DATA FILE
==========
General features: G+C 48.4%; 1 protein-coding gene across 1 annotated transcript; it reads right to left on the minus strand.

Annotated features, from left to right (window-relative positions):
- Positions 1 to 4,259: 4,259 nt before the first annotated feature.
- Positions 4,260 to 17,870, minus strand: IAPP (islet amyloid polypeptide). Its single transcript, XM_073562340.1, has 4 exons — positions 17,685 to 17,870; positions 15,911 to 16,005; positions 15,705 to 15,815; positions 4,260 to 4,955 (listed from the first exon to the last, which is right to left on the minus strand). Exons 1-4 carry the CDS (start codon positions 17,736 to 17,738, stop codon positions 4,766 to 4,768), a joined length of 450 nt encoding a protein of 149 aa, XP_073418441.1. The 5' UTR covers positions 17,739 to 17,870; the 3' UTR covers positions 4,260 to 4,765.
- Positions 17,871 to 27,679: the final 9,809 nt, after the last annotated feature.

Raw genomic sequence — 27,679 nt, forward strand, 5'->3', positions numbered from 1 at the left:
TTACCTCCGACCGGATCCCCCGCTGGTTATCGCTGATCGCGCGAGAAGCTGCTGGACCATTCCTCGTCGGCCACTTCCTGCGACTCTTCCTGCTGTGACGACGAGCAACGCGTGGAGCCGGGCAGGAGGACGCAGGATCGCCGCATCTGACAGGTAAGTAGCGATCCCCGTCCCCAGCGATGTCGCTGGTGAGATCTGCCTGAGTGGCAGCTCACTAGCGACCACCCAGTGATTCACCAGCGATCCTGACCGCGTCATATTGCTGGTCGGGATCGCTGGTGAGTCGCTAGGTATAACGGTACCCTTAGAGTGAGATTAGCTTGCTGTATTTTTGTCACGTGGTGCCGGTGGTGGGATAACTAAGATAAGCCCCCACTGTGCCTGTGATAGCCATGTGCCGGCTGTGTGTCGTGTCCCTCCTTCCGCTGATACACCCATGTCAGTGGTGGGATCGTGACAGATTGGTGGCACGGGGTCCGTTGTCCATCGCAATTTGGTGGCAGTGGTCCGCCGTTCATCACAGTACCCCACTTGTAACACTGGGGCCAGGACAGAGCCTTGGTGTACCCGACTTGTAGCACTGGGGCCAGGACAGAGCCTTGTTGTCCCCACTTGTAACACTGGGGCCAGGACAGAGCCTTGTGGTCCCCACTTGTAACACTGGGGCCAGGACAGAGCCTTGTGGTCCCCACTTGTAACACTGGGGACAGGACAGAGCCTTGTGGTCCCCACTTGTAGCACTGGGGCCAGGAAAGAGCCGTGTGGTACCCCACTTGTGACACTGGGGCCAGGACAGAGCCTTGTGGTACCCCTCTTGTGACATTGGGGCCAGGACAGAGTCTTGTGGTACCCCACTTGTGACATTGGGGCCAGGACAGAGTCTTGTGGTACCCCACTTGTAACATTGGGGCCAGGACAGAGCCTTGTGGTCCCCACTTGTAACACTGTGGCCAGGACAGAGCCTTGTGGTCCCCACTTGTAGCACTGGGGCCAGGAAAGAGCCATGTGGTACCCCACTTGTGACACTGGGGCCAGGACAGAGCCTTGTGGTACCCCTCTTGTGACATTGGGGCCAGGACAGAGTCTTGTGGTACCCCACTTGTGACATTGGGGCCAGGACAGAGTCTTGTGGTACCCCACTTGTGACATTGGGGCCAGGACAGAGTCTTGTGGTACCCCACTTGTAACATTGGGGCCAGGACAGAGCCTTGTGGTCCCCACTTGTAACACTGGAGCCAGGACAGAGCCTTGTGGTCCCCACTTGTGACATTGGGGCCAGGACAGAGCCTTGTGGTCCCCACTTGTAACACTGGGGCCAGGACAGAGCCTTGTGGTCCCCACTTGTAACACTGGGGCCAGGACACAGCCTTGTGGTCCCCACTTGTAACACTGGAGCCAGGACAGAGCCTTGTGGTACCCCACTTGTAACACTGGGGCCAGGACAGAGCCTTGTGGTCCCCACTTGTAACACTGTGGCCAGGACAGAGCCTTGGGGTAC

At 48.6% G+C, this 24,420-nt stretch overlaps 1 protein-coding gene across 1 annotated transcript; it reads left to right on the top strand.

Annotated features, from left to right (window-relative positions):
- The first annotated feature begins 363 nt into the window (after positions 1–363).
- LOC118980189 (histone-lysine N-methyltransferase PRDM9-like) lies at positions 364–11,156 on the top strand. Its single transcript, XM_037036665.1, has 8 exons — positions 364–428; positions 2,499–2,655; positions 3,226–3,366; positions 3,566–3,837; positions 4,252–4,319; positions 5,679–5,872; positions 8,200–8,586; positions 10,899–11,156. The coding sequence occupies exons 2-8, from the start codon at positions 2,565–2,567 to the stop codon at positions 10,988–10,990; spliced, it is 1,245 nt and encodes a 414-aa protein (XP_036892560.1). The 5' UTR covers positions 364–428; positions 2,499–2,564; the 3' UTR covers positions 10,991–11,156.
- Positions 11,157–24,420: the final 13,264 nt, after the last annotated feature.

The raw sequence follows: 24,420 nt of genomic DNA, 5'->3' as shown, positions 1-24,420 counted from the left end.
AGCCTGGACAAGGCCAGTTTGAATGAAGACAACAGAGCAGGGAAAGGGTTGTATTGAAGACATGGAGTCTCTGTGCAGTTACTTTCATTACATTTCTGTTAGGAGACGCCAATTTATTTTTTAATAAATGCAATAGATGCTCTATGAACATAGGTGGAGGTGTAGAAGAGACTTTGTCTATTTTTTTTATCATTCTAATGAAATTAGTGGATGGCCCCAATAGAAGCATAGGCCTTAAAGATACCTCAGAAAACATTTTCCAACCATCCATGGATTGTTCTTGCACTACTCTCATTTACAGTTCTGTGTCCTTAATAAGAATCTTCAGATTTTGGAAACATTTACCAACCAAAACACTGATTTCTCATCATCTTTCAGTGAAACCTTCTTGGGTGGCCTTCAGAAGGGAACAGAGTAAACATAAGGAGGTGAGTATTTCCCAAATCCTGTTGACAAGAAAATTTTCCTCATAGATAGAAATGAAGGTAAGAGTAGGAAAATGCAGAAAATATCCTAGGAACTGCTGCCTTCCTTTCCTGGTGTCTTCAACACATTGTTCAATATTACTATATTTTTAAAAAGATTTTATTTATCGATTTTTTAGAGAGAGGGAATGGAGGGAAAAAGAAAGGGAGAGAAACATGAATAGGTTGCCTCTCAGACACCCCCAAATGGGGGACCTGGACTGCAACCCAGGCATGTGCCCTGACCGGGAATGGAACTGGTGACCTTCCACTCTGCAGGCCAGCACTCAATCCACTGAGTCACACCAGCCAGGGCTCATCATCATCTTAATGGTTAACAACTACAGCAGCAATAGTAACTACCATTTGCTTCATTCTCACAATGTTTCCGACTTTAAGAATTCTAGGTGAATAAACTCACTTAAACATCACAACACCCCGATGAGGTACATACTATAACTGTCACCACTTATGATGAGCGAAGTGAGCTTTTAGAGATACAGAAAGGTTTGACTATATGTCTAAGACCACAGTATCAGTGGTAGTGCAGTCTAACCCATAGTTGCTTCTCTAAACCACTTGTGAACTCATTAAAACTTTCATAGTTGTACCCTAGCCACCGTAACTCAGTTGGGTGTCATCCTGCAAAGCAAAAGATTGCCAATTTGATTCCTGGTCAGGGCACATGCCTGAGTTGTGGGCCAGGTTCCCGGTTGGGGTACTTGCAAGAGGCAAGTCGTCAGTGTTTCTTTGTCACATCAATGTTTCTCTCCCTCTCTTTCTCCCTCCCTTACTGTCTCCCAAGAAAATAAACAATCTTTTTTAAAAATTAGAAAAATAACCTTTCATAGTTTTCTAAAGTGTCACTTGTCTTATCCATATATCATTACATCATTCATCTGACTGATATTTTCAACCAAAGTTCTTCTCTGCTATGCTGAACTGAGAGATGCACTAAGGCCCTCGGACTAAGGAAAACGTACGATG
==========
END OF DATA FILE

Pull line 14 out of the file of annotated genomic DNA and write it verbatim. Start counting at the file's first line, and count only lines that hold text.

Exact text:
AGCCTGGACAAGGCCAGTTTGAATGAAGACAACAGAGCAGGGAAAGGGTTGTATTGAAGACATGGAGTCTCTGTGCAGTTACTTTCATTACATTTCTGTTAGGAGACGCCAATTTATTTTTTAATAAATGCAATAGATGCTCTATGAACATAGGTGGAGGTGTAGAAGAGACTTTGTCTATTTTTTTTATCATTCTAATGAAATTAGTGGATGGCCCCAATAGAAGCATAGGCCTTAAAGATACCTCAGAAAACATTTTCCAACCATCCATGGATTGTTCTTGCACTACTCTCATTTACAGTTCTGTGTCCTTAATAAGAATCTTCAGATTTTGGAAACATTTACCAACCAAAACACTGATTTCTCATCATCTTTCAGTGAAACCTTCTTGGGTGGCCTTCAGAAGGGAACAGAGTAAACATAAGGAGGTGAGTATTTCCCAAATCCTGTTGACAAGAAAATTTTCCTCATAGATAGAAATGAAGGTAAGAGTAGGAAAATGCAGAAAATATCCTAGGAACTGCTGCCTTCCTTTCCTGGTGTCTTCAACACATTGTTCAATATTACTATATTTTTAAAAAGATTTTATTTATCGATTTTTTAGAGAGAGGGAATGGAGGGAAAAAGAAAGGGAGAGAAACATGAATAGGTTGCCTCTCAGACACCCCCAAATGGGGGACCTGGACTGCAACCCAGGCATGTGCCCTGACCGGGAATGGAACTGGTGACCTTCCACTCTGCAGGCCAGCACTCAATCCACTGAGTCACACCAGCCAGGGCTCATCATCATCTTAATGGTTAACAACTACAGCAGCAATAGTAACTACCATTTGCTTCATTCTCACAATGTTTCCGACTTTAAGAATTCTAGGTGAATAAACTCACTTAAACATCACAACACCCCGATGAGGTACATACTATAACTGTCACCACTTATGATGAGCGAAGTGAGCTTTTAGAGATACAGAAAGGTTTGACTATATGTCTAAGACCACAGTATCAGTGGTAGTGCAGTCTAACCCATAGTTGCTTCTCTAAACCACTTGTGAACTCATTAAAACTTTCATAGTTGTACCCTAGCCACCGTAACTCAGTTGGGTGTCATCCTGCAAAGCAAAAGATTGCCAATTTGATTCCTGGTCAGGGCACATGCCTGAGTTGTGGGCCAGGTTCCCGGTTGGGGTACTTGCAAGAGGCAAGTCGTCAGTGTTTCTTTGTCACATCAATGTTTCTCTCCCTCTCTTTCTCCCTCCCTTACTGTCTCCCAAGAAAATAAACAATCTTTTTTAAAAATTAGAAAAATAACCTTTCATAGTTTTCTAAAGTGTCACTTGTCTTATCCATATATCATTACATCATTCATCTGACTGATATTTTCAACCAAAGTTCTTCTCTGCTATGCTGAACTGAGAGATGCACTAAGGCCCTCGGACTAAGGAAAACGTACGATG